Getting really up close

“There’s places available and it’s free, would anyone like to attend the microscopy workshop?” The Bee-health officer announced to the beekeepers gathered for one of the weekly winter lectures. It’s funny how the mind works, I thought wouldn’t it be nice to see the magnificence of a bee’s wings up close and to study the variety of shapes and colours of pollen. Up shot my hand. I was in!  I must have forgotten how squeamish I was the first day I was exposed to a full box of bees and what examining bees up close meant didn’t really register. “Right!” We were given orders like school children. “You’ll need to collect 30 flying bees.” A vision of prancing around with a butterfly net in front of a hive popped into my head.  What does 30 bees look like? My thoughts were read. “You’ll get 30 bees into a small matchbox.” I listened to the rest of the instructions, but I must have missed it, I didn’t hear just how I was to gather said 30 flying bees.  I did hear the part about putting them in a freezer though. What! Kill my bees! It’s for the sake of science and learning, how are you going to learn to use a microscope to detect Trachea Mites and Nosema without bees?  Yup, the mind is a funny thing, it didn’t quite think it through.

I like a challenge and I didn’t like to renege on the promise to attend and I definitely didn’t want to look squeamish and foolish in front of the gathering of 50 of my beekeeping peers and lecturers. There was nothing for it but to dive right in and embrace the experience.

So, what’s the difference between the bees you see walking around the comb inside the hive and flying bees? Age (I had to be told). Foragers, the flying bees, are older.  A few days later, on a sunny day when the hive was very active, I put together a makeshift butterfly net to try to catch the bees. I am so glad the neighbours did not see me. The bees flew rings around me darting up, down and sideways to get into the hive. I didn’t catch a single one.  Plan B was so simple and effective I had to laugh. The hive entrance was narrow, I held a jam jar in front of it and lo and behold it took less than a minute to gather the bees I needed.  Sorry bees.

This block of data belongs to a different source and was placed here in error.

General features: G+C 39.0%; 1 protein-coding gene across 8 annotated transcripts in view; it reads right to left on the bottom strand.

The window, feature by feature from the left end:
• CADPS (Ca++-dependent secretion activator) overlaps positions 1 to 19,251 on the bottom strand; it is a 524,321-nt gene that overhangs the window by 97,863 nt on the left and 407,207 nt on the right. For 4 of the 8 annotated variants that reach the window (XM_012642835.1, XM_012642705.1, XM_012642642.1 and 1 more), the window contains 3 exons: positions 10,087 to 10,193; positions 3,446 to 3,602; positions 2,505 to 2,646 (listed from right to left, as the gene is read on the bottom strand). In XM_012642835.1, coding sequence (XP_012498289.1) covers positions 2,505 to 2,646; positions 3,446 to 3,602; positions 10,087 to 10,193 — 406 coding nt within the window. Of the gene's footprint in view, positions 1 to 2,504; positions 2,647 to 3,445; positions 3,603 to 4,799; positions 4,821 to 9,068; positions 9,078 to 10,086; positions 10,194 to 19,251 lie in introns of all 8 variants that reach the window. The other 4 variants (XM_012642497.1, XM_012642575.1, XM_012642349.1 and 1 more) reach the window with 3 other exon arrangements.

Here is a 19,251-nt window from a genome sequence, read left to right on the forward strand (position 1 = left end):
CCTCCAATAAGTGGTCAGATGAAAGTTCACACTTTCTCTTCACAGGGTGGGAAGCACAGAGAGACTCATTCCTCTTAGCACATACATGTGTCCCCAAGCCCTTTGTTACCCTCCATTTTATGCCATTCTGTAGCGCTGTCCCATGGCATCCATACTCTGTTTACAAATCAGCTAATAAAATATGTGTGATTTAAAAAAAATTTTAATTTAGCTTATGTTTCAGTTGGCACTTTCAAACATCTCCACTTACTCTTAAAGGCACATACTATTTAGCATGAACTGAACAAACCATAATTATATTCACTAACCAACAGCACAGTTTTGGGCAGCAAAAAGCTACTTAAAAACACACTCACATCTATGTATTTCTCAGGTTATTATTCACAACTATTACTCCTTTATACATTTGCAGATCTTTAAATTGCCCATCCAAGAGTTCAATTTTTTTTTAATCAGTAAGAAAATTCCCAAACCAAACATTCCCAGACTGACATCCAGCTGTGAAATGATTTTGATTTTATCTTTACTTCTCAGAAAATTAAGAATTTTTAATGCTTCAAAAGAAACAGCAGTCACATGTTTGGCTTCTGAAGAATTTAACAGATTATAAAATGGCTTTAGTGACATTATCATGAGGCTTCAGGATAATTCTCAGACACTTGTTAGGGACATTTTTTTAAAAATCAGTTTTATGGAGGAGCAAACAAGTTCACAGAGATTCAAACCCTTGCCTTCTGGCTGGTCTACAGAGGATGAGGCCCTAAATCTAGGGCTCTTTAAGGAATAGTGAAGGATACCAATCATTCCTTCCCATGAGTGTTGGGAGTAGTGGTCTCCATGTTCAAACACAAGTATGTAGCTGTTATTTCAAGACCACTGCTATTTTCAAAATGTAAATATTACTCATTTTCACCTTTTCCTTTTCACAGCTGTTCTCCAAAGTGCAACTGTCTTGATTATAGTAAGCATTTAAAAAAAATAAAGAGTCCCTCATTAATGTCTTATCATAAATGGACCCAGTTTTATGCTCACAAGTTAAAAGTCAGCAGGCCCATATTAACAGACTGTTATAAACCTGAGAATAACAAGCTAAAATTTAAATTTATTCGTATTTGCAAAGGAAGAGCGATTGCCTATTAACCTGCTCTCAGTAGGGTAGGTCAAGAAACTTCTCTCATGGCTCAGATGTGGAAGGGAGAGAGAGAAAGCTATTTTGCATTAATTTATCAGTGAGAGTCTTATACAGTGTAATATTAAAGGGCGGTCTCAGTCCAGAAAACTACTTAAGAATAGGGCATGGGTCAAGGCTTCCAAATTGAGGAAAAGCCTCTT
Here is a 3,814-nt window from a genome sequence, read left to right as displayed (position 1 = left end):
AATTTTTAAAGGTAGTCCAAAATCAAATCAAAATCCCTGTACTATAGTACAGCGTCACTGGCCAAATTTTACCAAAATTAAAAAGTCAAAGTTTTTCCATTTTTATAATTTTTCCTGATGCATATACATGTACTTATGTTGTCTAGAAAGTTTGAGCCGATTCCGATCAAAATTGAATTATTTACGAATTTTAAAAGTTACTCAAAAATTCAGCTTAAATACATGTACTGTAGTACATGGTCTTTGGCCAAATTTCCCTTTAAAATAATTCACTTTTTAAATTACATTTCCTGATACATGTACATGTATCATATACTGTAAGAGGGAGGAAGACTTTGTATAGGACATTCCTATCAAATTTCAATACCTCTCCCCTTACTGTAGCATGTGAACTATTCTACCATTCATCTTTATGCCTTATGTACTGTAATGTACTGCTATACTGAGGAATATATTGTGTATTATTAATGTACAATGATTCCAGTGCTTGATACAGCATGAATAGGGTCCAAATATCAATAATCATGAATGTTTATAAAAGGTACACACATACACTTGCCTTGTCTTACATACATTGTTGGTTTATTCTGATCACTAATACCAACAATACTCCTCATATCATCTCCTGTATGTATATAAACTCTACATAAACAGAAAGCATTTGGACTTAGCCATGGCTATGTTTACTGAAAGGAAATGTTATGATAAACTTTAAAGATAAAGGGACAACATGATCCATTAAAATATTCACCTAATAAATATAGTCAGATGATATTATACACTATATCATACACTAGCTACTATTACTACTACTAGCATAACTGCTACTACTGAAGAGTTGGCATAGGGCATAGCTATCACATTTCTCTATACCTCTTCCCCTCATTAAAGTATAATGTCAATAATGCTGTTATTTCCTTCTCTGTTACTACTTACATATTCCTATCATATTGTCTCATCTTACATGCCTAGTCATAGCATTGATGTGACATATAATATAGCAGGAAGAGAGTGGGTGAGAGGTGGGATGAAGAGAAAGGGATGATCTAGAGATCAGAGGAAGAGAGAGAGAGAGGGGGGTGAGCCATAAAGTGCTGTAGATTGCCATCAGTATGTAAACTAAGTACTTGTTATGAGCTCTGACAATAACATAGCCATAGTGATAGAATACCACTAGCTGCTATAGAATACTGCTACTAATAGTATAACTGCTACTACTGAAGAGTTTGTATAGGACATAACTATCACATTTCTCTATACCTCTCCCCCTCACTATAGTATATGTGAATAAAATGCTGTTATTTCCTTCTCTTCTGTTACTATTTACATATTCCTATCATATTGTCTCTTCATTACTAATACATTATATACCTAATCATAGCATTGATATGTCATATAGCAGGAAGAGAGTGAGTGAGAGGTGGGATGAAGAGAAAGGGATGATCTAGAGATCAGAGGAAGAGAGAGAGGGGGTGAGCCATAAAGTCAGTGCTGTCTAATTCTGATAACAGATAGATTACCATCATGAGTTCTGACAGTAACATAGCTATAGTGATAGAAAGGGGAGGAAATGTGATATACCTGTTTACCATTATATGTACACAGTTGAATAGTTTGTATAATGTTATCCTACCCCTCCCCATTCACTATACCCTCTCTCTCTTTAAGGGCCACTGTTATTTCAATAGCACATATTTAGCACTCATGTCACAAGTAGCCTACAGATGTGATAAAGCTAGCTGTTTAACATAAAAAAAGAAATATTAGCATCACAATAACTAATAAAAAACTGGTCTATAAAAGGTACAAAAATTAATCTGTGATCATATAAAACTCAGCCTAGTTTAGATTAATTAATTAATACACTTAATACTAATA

A week later I feel very much back to school as I looked at the line-up of benches and microscopes; I am soon allocated a seat, a microscope and a partner. I am so grateful for partners. It’s great to have someone with whom I can muddle through and ask the really dumb questions which I mutter quietly out of the side of my mouth in case the whole class might hear.  I’m not going through the gruesome details of what we needed to do but seeing bee’s wings and legs in such detail was amazing.  It is a wonder how they fly using such delicate attachments and how they gather so much pollen in their pollen baskets on those tiny hind legs and then fly with that relatively heavy weight back to their hive.  The study I had done for the Intermediate Scientific Beekeeping exam came to life. We moved from the more pleasant to the main purpose of the class, learning about bee diseases. I saw the horrible Tracheal Mite which can live in the tiny breathing tubes of bees and found out how to test for the oval shaped Nosema, the spores of which germinate inside the gut of an infected bee. 

Image and more details about Trachea Mites from BeeAware

Find plenty about Nosema from Dave Cushman Nosema Apis a Parasite of Honey Bees

Also find images and information from ScientificBeekeeping.com  The “Nosema Twins” Part 1

Finally, and thankfully, we were given more cheerful things to examine as samples of pollen from a variety of flowers were circulated. These were another amazing revelation. Such shapes and colours and so tiny! Pollen is the protein that bees cannot live without and the variety is extraordinary.  Bees dine better than we think.

This image is from a fabulous collecting of images of pollen from a 2011 blog post called Pollen under a microscope

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